Leader selected for new mayor’s office for the advancement of black men


“The office will empower black men and boys and ensure they have equal access to opportunity.”

Boston Mayor Michelle Wu, left, watches Frank Farrow speak at a press conference Thursday morning after he was named executive director of the mayor’s office for the advancement of black men. The office will address the challenges faced disproportionately by black men and boys in Boston. Jonathan Wiggs/The Boston Globe

Mayor Michelle Wu has announced a leader for the new Mayor’s Office for the Advancement of Black Men.

Frank Farrow will serve as executive director of the new office, which will be part of the Equity and Inclusion Cabinet. Wu’s office is also accepting applications for the Commission of Black Men and Boys, according to a press release.

Farrow is a Roxbury native who most recently served as Roxbury’s organizing director during Wu’s mayoral campaign. Previously, he was director of family organizing for School Facts Boston, where he worked with more than 1,600 families to discuss and advocate for improvements to the city’s education system.

Surrounded by those who helped bring the new office to life, Wu discussed its significance at a press conference Thursday at the Bruce C. Bolling Building in Roxbury.

“In Boston, we will take up the torch under the leadership of Frank and with the service of our commissioners and with the partnership of the city council and all members of city government to prioritize the work of this commission uplifting men and black boys,” she said.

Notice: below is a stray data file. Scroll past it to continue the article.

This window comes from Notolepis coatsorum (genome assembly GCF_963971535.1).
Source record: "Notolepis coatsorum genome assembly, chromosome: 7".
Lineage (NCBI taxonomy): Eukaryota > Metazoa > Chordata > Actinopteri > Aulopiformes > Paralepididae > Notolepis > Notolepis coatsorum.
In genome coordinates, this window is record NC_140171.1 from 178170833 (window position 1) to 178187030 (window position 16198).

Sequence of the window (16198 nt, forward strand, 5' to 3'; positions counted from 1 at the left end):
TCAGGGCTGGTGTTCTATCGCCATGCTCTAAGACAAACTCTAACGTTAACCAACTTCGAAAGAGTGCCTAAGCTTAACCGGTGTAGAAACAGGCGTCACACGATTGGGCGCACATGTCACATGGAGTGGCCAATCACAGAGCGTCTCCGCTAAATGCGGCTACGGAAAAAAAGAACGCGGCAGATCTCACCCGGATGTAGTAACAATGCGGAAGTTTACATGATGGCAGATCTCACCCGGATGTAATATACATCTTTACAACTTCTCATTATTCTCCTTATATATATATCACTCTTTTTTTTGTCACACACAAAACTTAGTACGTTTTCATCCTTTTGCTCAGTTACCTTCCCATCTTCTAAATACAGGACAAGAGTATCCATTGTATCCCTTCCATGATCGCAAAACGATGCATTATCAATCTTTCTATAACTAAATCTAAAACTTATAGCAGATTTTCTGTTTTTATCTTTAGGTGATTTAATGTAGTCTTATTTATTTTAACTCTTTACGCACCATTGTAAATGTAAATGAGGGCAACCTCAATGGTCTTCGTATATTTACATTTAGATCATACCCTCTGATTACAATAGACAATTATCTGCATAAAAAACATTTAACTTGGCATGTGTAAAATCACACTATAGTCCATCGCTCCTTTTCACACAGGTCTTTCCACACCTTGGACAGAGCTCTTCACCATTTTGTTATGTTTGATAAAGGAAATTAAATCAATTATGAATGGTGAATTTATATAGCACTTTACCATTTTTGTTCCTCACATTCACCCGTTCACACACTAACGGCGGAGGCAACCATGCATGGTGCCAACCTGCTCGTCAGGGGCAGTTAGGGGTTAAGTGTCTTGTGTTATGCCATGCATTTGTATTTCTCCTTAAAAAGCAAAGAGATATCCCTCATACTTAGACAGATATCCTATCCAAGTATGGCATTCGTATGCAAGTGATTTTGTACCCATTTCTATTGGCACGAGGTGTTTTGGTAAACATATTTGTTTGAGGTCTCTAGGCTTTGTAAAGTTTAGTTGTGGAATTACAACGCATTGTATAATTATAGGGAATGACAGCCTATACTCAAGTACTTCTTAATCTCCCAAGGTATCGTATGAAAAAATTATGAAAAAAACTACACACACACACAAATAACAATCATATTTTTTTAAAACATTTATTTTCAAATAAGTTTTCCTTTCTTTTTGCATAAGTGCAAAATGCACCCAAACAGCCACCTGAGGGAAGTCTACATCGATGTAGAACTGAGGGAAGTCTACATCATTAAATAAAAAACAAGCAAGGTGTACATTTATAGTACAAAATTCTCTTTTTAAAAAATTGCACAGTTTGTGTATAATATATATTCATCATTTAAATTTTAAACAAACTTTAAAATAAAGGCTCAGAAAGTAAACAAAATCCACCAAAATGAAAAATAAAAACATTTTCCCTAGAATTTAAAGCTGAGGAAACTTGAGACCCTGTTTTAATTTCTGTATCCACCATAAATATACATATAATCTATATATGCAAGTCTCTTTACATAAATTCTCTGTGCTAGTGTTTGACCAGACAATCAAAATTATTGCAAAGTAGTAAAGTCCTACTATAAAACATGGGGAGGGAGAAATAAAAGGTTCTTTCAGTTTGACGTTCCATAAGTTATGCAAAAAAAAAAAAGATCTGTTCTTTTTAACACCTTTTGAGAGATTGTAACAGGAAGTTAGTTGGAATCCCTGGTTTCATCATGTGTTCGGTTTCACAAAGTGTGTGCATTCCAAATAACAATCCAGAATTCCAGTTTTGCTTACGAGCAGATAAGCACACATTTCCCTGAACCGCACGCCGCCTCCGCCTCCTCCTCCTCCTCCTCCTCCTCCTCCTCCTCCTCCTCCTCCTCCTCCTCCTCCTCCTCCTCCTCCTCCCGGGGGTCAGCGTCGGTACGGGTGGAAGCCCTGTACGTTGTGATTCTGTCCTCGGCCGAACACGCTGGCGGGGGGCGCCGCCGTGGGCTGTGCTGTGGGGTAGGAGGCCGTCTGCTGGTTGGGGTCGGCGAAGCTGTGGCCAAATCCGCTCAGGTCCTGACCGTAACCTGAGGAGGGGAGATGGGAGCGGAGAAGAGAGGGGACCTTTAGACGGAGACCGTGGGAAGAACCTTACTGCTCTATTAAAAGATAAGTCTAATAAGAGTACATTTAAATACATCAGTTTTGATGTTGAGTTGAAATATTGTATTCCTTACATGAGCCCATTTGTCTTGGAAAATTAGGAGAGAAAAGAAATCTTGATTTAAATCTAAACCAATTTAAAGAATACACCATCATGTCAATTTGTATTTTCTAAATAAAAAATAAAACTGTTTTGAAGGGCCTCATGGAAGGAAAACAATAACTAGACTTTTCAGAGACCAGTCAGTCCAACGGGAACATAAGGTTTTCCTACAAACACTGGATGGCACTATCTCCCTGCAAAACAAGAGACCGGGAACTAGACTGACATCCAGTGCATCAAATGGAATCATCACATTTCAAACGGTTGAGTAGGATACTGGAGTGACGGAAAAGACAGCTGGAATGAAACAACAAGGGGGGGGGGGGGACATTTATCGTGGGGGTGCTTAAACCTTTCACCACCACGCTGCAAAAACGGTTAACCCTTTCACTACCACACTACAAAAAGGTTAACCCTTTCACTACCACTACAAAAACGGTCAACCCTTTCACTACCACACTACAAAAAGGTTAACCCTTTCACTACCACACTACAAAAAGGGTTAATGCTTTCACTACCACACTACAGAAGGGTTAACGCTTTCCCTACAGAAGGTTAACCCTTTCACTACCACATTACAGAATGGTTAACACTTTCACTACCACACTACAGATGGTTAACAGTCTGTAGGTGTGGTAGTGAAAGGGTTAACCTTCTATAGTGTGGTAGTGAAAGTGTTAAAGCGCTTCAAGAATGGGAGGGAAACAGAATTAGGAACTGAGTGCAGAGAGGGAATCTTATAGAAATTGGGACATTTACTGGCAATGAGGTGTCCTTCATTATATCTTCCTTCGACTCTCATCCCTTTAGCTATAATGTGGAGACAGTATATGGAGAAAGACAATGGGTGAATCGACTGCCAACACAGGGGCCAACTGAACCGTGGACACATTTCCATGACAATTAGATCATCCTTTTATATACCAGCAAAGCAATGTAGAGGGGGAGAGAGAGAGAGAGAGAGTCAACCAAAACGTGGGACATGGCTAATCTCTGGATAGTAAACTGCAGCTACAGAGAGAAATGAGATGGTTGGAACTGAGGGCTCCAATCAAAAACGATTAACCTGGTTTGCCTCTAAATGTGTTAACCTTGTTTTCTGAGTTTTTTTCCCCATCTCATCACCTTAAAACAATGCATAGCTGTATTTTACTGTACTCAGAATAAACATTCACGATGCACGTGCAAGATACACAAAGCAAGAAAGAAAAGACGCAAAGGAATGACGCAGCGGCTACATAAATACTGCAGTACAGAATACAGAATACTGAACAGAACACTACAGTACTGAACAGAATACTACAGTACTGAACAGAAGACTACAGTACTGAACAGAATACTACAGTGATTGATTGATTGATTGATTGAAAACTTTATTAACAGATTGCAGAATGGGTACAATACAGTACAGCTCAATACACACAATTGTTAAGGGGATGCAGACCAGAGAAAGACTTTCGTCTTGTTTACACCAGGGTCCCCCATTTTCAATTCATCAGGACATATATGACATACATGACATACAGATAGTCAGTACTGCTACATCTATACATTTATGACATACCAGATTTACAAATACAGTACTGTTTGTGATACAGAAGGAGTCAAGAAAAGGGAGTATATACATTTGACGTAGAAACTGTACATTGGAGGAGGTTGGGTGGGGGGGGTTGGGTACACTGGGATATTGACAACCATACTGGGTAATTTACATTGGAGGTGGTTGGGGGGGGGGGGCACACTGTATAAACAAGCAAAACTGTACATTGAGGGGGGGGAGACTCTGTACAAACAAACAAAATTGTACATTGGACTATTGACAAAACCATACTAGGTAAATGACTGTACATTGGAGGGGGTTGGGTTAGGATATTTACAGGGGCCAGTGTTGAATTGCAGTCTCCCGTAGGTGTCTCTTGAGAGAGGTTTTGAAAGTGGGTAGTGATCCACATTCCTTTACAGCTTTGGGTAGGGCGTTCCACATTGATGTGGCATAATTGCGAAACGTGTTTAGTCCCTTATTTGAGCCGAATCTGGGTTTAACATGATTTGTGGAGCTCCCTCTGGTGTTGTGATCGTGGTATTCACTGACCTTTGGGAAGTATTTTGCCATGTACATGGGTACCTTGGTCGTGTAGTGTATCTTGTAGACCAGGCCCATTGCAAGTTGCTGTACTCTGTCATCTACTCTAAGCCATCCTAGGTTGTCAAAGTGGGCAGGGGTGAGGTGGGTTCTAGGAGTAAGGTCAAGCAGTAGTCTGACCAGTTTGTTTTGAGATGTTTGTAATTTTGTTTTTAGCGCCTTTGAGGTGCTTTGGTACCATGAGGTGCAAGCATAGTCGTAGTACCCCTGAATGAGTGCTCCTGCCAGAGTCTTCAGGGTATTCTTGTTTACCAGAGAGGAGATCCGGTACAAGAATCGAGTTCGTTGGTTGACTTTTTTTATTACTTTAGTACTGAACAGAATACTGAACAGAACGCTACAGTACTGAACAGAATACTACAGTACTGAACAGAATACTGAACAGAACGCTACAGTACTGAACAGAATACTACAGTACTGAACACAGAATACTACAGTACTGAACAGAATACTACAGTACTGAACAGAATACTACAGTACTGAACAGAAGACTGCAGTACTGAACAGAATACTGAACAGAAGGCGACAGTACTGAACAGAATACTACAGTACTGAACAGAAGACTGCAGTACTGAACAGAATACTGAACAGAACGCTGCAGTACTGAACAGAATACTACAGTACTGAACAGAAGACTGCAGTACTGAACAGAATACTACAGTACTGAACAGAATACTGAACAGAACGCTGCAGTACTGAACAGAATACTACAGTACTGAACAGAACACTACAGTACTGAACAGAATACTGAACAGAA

Through the new office, work will be done to help remove systemic barriers to opportunity for black men and boys in Boston, as well as “improve outcomes,” the statement said.

“The office will empower Black men and boys and ensure they have equitable access to opportunity through the focus of local and national policies, programs, resources and partnerships,” the statement said.

As a Boston native, Farrow said he understands “the persistent social and economic inequalities faced by black people, noting that there must be programs and resources to help create equal opportunity.

“As a black man raising two black boys in this town, I want my sons…to have every opportunity and every resource available to them so that the narrative is no longer about black men and boys who need to be resilient or striving to be better, but of them thriving and realizing their full potential, and included in Boston’s prosperity conversations,” he said.


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